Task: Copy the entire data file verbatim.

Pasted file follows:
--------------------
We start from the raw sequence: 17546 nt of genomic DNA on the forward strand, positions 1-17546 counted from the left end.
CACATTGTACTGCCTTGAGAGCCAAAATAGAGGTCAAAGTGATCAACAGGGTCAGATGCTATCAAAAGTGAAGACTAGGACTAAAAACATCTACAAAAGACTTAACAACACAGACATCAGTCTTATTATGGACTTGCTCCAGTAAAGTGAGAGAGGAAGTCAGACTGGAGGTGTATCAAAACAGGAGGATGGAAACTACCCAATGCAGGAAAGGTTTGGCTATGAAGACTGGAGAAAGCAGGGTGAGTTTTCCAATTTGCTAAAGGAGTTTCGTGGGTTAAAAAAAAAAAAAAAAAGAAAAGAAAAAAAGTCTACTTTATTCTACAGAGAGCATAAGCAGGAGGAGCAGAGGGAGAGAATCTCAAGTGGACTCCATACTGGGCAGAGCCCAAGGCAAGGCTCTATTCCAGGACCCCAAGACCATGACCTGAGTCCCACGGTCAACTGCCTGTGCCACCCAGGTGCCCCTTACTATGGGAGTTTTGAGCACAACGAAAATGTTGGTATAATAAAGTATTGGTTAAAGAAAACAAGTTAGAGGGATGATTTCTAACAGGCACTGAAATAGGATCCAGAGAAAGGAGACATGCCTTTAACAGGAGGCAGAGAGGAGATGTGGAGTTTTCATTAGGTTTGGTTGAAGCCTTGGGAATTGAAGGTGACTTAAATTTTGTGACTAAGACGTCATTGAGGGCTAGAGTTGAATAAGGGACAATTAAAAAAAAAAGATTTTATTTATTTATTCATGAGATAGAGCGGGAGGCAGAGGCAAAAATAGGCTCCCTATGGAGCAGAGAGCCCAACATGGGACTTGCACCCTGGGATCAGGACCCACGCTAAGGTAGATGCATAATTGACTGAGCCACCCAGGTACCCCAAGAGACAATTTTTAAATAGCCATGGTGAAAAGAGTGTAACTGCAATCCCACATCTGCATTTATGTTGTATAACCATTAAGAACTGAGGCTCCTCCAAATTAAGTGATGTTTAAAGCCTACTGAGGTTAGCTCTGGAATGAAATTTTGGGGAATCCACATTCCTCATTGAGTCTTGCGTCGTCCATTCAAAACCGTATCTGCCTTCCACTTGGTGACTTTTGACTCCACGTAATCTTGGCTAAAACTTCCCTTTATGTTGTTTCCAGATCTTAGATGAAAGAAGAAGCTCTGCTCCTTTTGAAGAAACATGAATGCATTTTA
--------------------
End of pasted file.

We start from the raw sequence: 17546 nt of genomic DNA on the forward strand, positions 1-17546 counted from the left end.
CACATTGTACTGCCTTGAGAGCCAAAATAGAGGTCAAAGTGATCAACAGGGTCAGATGCTATCAAAAGTGAAGACTAGGACTAAAAACATCTACAAAAGACTTAACAACACAGACATCAGTCTTATTATGGACTTGCTCCAGTAAAGTGAGAGAGGAAGTCAGACTGGAGGTGTATCAAAACAGGAGGATGGAAACTACCCAATGCAGGAAAGGTTTGGCTATGAAGACTGGAGAAAGCAGGGTGAGTTTTCCAATTTGCTAAAGGAGTTTCGTGGGTTAAAAAAAAAAAAAAAAAGAAAAGAAAAAAAGTCTACTTTATTCTACAGAGAGCATAAGCAGGAGGAGCAGAGGGAGAGAATCTCAAGTGGACTCCATACTGGGCAGAGCCCAAGGCAAGGCTCTATTCCAGGACCCCAAGACCATGACCTGAGTCCCACGGTCAACTGCCTGTGCCACCCAGGTGCCCCTTACTATGGGAGTTTTGAGCACAACGAAAATGTTGGTATAATAAAGTATTGGTTAAAGAAAACAAGTTAGAGGGATGATTTCTAACAGGCACTGAAATAGGATCCAGAGAAAGGAGACATGCCTTTAACAGGAGGCAGAGAGGAGATGTGGAGTTTTCATTAGGTTTGGTTGAAGCCTTGGGAATTGAAGGTGACTTAAATTTTGTGACTAAGACGTCATTGAGGGCTAGAGTTGAATAAGGGACAATTAAAAAAAAAAGATTTTATTTATTTATTCATGAGATAGAGCGGGAGGCAGAGGCAAAAATAGGCTCCCTATGGAGCAGAGAGCCCAACATGGGACTTGCACCCTGGGATCAGGACCCACGCTAAGGTAGATGCATAATTGACTGAGCCACCCAGGTACCCCAAGAGACAATTTTTAAATAGCCATGGTGAAAAGAGTGTAACTGCAATCCCACATCTGCATTTATGTTGTATAACCATTAAGAACTGAGGCTCCTCCAAATTAAGTGATGTTTAAAGCCTACTGAGGTTAGCTCTGGAATGAAATTTTGGGGAATCCACATTCCTCATTGAGTCTTGCGTCGTCCATTCAAAACCGTATCTGCCTTCCACTTGGTGACTTTTGACTCCACGTAATCTTGGCTAAAACTTCCCTTTATGTTGTTTCCAGATCTTAGATGAAAGAAGAAGCTCTGCTCCTTTTGAAGAAACATGAATGCATTTTA